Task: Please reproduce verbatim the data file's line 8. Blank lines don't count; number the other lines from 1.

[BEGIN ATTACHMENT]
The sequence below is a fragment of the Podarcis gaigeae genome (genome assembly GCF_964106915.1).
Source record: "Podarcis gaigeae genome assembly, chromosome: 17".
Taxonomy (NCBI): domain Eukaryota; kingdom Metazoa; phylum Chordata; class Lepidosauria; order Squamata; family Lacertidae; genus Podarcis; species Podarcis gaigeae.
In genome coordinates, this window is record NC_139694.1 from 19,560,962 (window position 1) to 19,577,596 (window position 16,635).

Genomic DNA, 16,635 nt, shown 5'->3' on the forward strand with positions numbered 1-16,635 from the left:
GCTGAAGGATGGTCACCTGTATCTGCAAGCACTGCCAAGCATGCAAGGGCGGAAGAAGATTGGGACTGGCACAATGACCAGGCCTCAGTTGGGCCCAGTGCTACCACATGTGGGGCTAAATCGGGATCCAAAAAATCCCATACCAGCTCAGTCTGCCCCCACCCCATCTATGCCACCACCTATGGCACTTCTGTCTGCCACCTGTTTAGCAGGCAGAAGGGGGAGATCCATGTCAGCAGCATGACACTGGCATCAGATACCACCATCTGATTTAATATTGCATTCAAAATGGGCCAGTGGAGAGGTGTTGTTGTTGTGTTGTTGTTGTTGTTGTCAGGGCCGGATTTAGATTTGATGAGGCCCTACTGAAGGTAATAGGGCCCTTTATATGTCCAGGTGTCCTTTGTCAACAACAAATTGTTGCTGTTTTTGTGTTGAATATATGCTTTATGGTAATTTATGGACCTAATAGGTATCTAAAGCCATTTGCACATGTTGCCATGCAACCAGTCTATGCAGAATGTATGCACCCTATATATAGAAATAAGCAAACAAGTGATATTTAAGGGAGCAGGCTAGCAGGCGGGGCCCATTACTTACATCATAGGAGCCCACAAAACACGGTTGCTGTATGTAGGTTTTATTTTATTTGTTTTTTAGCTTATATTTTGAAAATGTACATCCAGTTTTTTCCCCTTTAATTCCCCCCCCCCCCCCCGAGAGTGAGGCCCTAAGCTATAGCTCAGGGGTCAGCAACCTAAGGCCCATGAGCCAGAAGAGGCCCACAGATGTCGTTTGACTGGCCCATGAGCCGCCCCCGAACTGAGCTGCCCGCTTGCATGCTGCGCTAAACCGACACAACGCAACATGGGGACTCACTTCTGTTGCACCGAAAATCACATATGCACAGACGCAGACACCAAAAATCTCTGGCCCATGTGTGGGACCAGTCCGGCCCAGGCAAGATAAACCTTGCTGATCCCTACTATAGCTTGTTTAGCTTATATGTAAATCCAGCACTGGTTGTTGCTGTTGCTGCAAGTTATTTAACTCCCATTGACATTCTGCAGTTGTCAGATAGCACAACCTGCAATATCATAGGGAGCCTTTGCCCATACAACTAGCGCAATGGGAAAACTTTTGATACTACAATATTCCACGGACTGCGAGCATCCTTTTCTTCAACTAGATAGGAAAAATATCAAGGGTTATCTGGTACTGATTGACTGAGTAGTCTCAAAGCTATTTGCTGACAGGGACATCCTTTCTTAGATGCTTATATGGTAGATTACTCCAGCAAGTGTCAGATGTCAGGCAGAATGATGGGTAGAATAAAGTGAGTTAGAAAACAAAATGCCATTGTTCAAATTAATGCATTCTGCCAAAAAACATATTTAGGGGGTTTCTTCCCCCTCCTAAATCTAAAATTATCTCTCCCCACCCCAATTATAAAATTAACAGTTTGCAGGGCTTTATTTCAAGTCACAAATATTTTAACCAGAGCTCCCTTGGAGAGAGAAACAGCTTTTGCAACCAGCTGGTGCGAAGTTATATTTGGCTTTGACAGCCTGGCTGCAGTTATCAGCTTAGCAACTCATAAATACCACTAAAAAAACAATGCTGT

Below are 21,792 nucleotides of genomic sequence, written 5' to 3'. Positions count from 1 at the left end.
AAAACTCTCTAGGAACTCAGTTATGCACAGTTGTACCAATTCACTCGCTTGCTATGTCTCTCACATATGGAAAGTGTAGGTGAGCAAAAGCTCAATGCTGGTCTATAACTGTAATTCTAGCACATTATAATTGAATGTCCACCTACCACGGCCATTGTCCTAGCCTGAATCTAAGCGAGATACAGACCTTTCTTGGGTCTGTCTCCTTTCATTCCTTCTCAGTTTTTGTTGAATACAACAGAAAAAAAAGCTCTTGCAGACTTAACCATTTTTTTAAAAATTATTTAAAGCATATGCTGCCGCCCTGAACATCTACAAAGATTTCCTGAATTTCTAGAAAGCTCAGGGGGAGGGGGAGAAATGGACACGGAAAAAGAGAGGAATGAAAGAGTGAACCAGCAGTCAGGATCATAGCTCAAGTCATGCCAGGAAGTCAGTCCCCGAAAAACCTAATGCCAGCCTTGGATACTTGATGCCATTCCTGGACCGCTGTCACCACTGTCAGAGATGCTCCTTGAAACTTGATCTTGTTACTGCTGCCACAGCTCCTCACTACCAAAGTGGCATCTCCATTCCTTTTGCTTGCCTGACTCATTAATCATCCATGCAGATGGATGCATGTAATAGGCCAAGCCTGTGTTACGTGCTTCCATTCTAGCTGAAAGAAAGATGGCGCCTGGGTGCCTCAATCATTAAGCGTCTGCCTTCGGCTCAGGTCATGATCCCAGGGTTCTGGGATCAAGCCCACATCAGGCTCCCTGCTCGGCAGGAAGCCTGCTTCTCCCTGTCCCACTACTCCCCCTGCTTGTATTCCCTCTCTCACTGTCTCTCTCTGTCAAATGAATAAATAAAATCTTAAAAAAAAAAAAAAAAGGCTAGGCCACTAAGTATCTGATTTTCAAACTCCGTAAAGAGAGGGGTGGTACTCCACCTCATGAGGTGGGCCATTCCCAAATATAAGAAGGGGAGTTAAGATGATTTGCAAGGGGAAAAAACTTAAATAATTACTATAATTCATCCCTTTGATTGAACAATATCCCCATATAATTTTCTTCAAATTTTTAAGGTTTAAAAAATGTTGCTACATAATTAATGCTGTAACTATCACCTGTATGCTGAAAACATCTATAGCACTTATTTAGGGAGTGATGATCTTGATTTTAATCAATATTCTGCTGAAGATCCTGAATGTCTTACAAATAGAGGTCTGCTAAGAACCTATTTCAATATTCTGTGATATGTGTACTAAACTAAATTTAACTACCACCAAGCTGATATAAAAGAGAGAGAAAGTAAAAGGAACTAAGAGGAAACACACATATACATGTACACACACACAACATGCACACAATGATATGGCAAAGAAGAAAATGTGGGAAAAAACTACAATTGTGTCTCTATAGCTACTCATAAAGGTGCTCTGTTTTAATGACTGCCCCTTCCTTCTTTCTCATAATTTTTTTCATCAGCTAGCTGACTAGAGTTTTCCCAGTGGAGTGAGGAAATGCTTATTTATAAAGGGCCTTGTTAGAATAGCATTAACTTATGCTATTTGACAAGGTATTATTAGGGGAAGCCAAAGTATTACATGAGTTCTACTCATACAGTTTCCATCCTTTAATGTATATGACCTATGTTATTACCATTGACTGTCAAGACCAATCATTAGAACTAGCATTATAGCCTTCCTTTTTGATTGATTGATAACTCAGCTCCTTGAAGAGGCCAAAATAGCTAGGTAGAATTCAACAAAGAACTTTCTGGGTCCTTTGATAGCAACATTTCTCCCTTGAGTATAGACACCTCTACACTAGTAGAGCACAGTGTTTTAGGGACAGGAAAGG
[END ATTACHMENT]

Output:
AAAACTCTCTAGGAACTCAGTTATGCACAGTTGTACCAATTCACTCGCTTGCTATGTCTCTCACATATGGAAAGTGTAGGTGAGCAAAAGCTCAATGCTGGTCTATAACTGTAATTCTAGCACATTATAATTGAATGTCCACCTACCACGGCCATTGTCCTAGCCTGAATCTAAGCGAGATACAGACCTTTCTTGGGTCTGTCTCCTTTCATTCCTTCTCAGTTTTTGTTGAATACAACAGAAAAAAAAGCTCTTGCAGACTTAACCATTTTTTTAAAAATTATTTAAAGCATATGCTGCCGCCCTGAACATCTACAAAGATTTCCTGAATTTCTAGAAAGCTCAGGGGGAGGGGGAGAAATGGACACGGAAAAAGAGAGGAATGAAAGAGTGAACCAGCAGTCAGGATCATAGCTCAAGTCATGCCAGGAAGTCAGTCCCCGAAAAACCTAATGCCAGCCTTGGATACTTGATGCCATTCCTGGACCGCTGTCACCACTGTCAGAGATGCTCCTTGAAACTTGATCTTGTTACTGCTGCCACAGCTCCTCACTACCAAAGTGGCATCTCCATTCCTTTTGCTTGCCTGACTCATTAATCATCCATGCAGATGGATGCATGTAATAGGCCAAGCCTGTGTTACGTGCTTCCATTCTAGCTGAAAGAAAGATGGCGCCTGGGTGCCTCAATCATTAAGCGTCTGCCTTCGGCTCAGGTCATGATCCCAGGGTTCTGGGATCAAGCCCACATCAGGCTCCCTGCTCGGCAGGAAGCCTGCTTCTCCCTGTCCCACTACTCCCCCTGCTTGTATTCCCTCTCTCACTGTCTCTCTCTGTCAAATGAATAAATAAAATCTTAAAAAAAAAAAAAAAAGGCTAGGCCACTAAGTATCTGATTTTCAAACTCCGTAAAGAGAGGGGTGGTACTCCACCTCATGAGGTGGGCCATTCCCAAATATAAGAAGGGGAGTTAAGATGATTTGCAAGGGGAAAAAACTTAAATAATTACTATAATTCATCCCTTTGATTGAACAATATCCCCATATAATTTTCTTCAAATTTTTAAGGTTTAAAAAATGTTGCTACATAATTAATGCTGTAACTATCACCTGTATGCTGAAAACATCTATAGCACTTATTTAGGGAGTGATGATCTTGATTTTAATCAATATTCTGCTGAAGATCCTGAATGTCTTACAAATAGAGGTCTGCTAAGAACCTATTTCAATATTCTGTGATATGTGTACTAAACTAAATTTAACTACCACCAAGCTGATATAAAAGAGAGAGAAAGTAAAAGGAACTAAGAGGAAACACACATATACATGTACACACACACAACATGCACACAATGATATGGCAAAGAAGAAAATGTGGGAAAAAACTACAATTGTGTCTCTATAGCTACTCATAAAGGTGCTCTGTTTTAATGACTGCCCCTTCCTTCTTTCTCATAATTTTTTTCATCAGCTAGCTGACTAGAGTTTTCCCAGTGGAGTGAGGAAATGCTTATTTATAAAGGGCCTTGTTAGAATAGCATTAACTTATGCTATTTGACAAGGTATTATTAGGGGAAGCCAAAGTATTACATGAGTTCTACTCATACAGTTTCCATCCTTTAATGTATATGACCTATGTTATTACCATTGACTGTCAAGACCAATCATTAGAACTAGCATTATAGCCTTCCTTTTTGATTGATTGATAACTCAGCTCCTTGAAGAGGCCAAAATAGCTAGGTAGAATTCAACAAAGAACTTTCTGGGTCCTTTGATAGCAACATTTCTCCCTTGAGTATAGACACCTCTACACTAGTAGAGCACAGTGTTTTAGGGACAGGAAAGG